Semi-Daily Journal Archive

The Blogspot archive of the weblog of J. Bradford DeLong, Professor of Economics and Chair of the PEIS major at U.C. Berkeley, a Research Associate of the National Bureau of Economic Research, and former Deputy Assistant Secretary of the U.S. Treasury.

Saturday, December 17, 2005

Daniel Gross is shrill today. He takes on Michael Barone:

Daniel Gross: November 20, 2005 - November 26, 2005 Archives : VULGAR OPPORTUNIST: As an analyst of business and economic trends, Michael Barone is a pretty good political analyst. Today, he pens a piece in the Wall Street Journal... places the blame for the decline of big industrial firms in sectors like steel and autoparts squarely on labor.... "Union-driven legacy costs have already force many steel compnaies adn airliens into bankrupty," he notes. It takes two parties to iron out labor agreements. And as much as unions like "legacy costs" -- for yuppies who labor over their keyboards, like Barone, that translates to health insurance and retirement benefits -- management liked them perhaps even more. Throughout the 1980s and 1990s... management of the Big Three continually agreed to deals with the unions that added legacy costs--in exchange for keeping current wages down, and hence [reported] profits up....

Worse, [Barone] celebrates the replacement of the value-adding, high-paying auto industry--which created jobs in dozens of related industries--with the rise of lower-paying, value-subtracting industries like gambling.

On the Michigan freeways going up north, the big attractions are not the UAW's cultural haven of Black Lake but Indian casinos and outlet malls... where people throng to win sudden riches or to take advantage of low prices.... The attempt, made when the economy seemed static, to promise security and leisure and restrained good taste, has failed. We remain, as we have been in most of our history, a nation of hustlers... who strive mightily to get ahead and advance their interests, enjoying the sometimes vulgar opportunities a dynamic economy provides.

Casinos are affirmatively not "places where people throng to win sudden riches." They're places where suckers, many of them people without much in the way of resources, throng to engage in rigged games in which the odds are always -- always -- against them.

Now I never understood why Michael Barone has a "reputation" as a political analyst in the first place. Can somebody please point me to something he's written that's worth reading?


UPDATE: The consensus is that people think Michael Barone made his reputation by writing large chunks of the Almanac of American Politics. I took a look at the introduction. I am not impressed. Anybody who thinks that the U.S. armed forces are "decentralized" doesn't know the first thing about military command-and-control. Anybody who thinks that welfare reform has produced greater incomes for America's poor hasn't looked at the CPS. Anybody who thinks that FedEx is in the same business as the U.S. Postal Service knows nothing about FedEx's business model. Anybody who thinks that the fall in crime in New York City is the result of a "network-connected police force" knows nothing at all about the causes and control of crime.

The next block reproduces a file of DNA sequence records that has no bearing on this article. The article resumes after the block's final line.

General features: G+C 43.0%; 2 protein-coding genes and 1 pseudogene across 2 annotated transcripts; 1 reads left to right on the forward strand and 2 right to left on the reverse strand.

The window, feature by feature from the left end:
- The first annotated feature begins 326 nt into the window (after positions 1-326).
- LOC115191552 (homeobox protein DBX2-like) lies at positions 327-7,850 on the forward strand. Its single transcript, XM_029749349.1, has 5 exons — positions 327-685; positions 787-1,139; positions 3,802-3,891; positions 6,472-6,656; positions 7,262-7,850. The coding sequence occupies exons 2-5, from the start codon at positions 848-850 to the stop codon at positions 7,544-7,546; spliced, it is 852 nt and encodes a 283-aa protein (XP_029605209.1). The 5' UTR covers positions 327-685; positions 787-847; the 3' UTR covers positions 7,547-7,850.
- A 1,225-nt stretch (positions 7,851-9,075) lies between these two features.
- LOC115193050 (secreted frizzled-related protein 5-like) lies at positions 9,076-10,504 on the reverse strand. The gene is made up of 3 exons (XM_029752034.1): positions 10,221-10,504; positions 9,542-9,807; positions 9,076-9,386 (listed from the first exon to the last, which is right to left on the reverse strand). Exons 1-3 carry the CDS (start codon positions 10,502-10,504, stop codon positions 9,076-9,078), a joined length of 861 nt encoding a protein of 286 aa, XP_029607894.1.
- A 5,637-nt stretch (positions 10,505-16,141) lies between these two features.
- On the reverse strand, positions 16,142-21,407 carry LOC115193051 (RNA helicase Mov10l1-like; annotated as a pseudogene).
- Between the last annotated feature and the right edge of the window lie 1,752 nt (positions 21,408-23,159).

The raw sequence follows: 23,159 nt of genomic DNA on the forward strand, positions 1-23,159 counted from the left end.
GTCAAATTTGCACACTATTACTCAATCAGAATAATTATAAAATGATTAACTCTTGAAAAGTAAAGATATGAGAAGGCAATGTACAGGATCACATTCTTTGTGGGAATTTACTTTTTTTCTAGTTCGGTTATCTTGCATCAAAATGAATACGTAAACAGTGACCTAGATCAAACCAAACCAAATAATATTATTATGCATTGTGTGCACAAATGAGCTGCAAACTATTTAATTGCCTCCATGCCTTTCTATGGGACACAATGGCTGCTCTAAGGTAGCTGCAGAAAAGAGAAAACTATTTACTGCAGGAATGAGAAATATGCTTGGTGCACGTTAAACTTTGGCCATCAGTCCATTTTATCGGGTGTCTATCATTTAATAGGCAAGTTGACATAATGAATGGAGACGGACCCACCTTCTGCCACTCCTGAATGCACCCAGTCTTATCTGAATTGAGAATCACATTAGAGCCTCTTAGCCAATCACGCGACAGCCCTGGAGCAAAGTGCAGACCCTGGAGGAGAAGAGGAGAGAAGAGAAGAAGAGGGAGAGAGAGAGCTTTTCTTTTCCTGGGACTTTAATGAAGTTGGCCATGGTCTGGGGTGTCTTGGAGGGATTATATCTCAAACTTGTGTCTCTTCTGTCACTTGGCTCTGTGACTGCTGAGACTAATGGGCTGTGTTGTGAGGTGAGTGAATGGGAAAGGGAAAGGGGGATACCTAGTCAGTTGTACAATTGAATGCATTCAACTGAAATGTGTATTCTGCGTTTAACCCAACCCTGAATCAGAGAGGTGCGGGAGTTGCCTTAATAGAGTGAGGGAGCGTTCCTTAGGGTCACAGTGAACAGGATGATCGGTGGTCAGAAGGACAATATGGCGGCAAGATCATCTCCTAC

So, once again: anybody have anything Michael Barone has written that is worth reading?

American Politics In The Networking Era: By Michael Barone: On the surface, the 2004 election looked very much like the 2000 election. George W. Bush was again running against a liberal Democrat who had spent much of his career in the Senate and who had clinched his nomination by early victories in Iowa and New Hampshire. In November, 47 of the 50 states and the District of Columbia voted for the candidate of the same party as they had in 2000. Only three states switched, New Hampshire to the Democrats, Iowa and New Mexico to the Republicans. Bush won again, this time without a court battle. Republicans ended up with majorities in both houses of Congress. But in many ways, the 2004 campaign was very different from 2000. It produced a different kind of politics, a politics that reflects the character of the post-industrial, networking age we live in.

For changes in politics resemble changes in the larger society. For several decades now, we have seen the change from industrial America to post-industrial America, from an industrial nation characterized by centralization and large command-and-control organizations to a post-industrial, Information Age nation characterized by decentralization and network-connected organizations. This is an America where Microsoft overtakes IBM, where FedEx overtakes the U.S. Postal Service, where Wal-Mart overtakes Sears. It is an America whose network-connected Special Forces overthrow the Taliban in Afghanistan and whose network-connected Army and Marines overthrow Saddam Hussein in Iraq. It is an America where the abolition of guaranteed welfare has produced higher incomes and greater independence for the target population, where network-connected police forces have cut crime by more than half in New York City and shown the way toward vast reductions in crime across the nation. Our private sector and important parts of our public sector have moved from industrial command-and-control America to post-industrial, Information Age, network-connected America. In 2004, our politics followed....

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